Few studies used clinical data to produce predictive models that can assist clinicians directly. Studies that focused on developing AI models for predicting the occurrence of cleft lip and palate using patient history (26), detecting surgical markers (50), and predicting surgery at later stages (49, 51) are among them. The study that used demographic data to predict clefts achieved an accuracy of 92.6%. It included various cultural influences in the input data, which may not be prevalent in other populations. The model could thus be less accurate in the general population. Reproducing the study and adding more demographic data can help strengthen this AI-based approach. Another way forward can be combining the data with genetic information such as that used by other AI models (27, 28, 30) and better predicting the likelihood of occurrence. Training a model on more information, in both quantity and variation, will help achieve more accurate predictions. They can then be used to direct clinicians on providing prenatal counseling, using preventive approaches, and preparing the parents' expectations for the future. These predictive algorithms, along with another, such as one that can determine pathways of development of clefts via toxic exposure (29), can be used as public health tools to prevent the development of clefts or create awareness in a local population when prevention is not possible.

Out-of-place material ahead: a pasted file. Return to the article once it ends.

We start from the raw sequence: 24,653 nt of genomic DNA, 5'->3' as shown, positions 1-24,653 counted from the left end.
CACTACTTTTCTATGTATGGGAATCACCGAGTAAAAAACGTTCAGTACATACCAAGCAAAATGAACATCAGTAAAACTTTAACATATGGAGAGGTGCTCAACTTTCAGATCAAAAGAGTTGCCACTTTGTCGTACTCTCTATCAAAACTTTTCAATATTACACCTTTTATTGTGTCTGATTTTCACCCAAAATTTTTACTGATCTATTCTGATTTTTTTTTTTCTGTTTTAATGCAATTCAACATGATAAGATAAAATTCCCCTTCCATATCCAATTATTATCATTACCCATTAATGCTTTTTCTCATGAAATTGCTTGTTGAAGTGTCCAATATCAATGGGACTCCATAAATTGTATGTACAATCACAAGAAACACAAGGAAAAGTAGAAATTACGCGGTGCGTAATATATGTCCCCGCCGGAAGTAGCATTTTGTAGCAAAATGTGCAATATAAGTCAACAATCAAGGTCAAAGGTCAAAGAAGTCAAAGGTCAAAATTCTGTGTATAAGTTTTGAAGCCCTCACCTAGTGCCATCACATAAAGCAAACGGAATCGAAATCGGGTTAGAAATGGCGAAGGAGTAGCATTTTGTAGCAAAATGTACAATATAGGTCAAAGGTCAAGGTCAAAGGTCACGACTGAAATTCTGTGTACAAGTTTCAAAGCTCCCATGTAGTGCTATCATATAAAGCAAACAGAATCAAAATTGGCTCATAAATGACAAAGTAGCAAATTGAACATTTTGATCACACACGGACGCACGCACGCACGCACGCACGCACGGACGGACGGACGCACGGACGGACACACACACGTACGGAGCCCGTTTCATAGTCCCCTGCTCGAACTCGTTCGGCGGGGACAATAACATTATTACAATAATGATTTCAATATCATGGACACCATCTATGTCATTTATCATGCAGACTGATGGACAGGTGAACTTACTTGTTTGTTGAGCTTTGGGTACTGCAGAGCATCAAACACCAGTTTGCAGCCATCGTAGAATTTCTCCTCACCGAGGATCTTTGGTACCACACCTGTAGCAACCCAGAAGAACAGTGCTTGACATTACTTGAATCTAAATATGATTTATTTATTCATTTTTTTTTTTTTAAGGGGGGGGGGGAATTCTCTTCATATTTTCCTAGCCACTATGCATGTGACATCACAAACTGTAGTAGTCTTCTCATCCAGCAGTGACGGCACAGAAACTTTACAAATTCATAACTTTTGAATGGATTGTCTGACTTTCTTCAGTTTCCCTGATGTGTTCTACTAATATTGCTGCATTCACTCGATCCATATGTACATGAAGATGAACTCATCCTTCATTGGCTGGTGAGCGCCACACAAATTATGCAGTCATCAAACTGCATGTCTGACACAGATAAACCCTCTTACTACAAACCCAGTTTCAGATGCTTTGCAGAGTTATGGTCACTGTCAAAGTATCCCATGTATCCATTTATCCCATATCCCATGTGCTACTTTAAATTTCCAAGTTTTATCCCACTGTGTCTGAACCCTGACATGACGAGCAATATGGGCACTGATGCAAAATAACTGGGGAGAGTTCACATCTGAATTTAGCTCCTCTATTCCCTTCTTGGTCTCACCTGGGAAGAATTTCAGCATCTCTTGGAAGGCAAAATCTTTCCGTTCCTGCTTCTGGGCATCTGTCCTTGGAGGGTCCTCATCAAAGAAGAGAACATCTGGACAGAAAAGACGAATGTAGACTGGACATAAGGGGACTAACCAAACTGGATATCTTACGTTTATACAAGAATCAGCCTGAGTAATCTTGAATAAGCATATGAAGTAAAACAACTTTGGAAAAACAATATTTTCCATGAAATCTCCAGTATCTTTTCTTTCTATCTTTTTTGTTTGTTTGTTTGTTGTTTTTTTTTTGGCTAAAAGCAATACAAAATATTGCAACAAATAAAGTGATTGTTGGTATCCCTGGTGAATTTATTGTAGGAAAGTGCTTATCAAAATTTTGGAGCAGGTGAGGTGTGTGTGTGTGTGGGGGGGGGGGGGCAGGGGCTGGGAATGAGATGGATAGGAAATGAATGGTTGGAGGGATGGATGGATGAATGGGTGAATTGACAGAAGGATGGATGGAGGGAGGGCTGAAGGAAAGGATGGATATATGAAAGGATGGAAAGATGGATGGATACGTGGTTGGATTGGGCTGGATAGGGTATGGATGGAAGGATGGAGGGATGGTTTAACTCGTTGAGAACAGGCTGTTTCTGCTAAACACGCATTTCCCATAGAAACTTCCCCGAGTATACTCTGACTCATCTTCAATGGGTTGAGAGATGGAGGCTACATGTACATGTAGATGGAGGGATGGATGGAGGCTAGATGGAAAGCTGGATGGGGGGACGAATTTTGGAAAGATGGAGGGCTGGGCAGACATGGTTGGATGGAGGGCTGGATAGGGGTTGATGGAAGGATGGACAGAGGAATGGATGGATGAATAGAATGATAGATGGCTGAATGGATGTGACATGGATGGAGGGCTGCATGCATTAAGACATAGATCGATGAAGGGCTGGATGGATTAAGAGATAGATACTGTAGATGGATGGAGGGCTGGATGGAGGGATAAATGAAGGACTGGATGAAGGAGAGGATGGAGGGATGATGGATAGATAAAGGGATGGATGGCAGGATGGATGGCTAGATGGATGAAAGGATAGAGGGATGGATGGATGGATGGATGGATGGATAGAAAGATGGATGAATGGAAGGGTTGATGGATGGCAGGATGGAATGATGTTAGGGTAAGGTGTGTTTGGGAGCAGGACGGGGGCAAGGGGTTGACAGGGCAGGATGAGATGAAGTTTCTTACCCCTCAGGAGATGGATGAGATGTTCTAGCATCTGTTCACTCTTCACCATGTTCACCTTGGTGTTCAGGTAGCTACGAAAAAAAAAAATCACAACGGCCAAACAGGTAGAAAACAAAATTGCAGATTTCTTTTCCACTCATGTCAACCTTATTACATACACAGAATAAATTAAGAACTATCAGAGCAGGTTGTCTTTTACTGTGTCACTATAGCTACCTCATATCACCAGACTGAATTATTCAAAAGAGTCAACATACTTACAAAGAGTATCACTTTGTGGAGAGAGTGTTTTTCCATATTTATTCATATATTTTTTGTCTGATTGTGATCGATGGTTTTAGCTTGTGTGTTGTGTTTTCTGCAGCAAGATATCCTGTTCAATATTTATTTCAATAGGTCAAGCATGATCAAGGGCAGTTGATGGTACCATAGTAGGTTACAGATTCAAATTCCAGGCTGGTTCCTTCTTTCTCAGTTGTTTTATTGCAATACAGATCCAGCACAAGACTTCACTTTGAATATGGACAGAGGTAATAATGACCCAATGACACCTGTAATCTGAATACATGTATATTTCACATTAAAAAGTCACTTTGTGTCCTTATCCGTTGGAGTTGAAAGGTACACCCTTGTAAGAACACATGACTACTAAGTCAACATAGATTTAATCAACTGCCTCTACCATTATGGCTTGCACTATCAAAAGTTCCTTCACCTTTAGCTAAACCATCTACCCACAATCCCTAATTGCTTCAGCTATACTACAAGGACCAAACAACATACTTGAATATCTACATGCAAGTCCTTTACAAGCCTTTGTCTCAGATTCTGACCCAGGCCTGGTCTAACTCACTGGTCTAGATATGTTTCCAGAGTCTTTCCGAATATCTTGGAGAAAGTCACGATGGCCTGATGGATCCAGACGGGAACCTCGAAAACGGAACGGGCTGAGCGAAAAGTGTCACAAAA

The presented scoping review has certain limitations. Though we tried to be thorough in our search by using artificial intelligence as a MeSH term, it is possible that specific keywords from the field of machine learning such as neural networks, support vector machines, and supervised or unsupervised learning could produce more results. Researchers who undertake similar projects in this area can focus upon these specific fields to gain maximum results.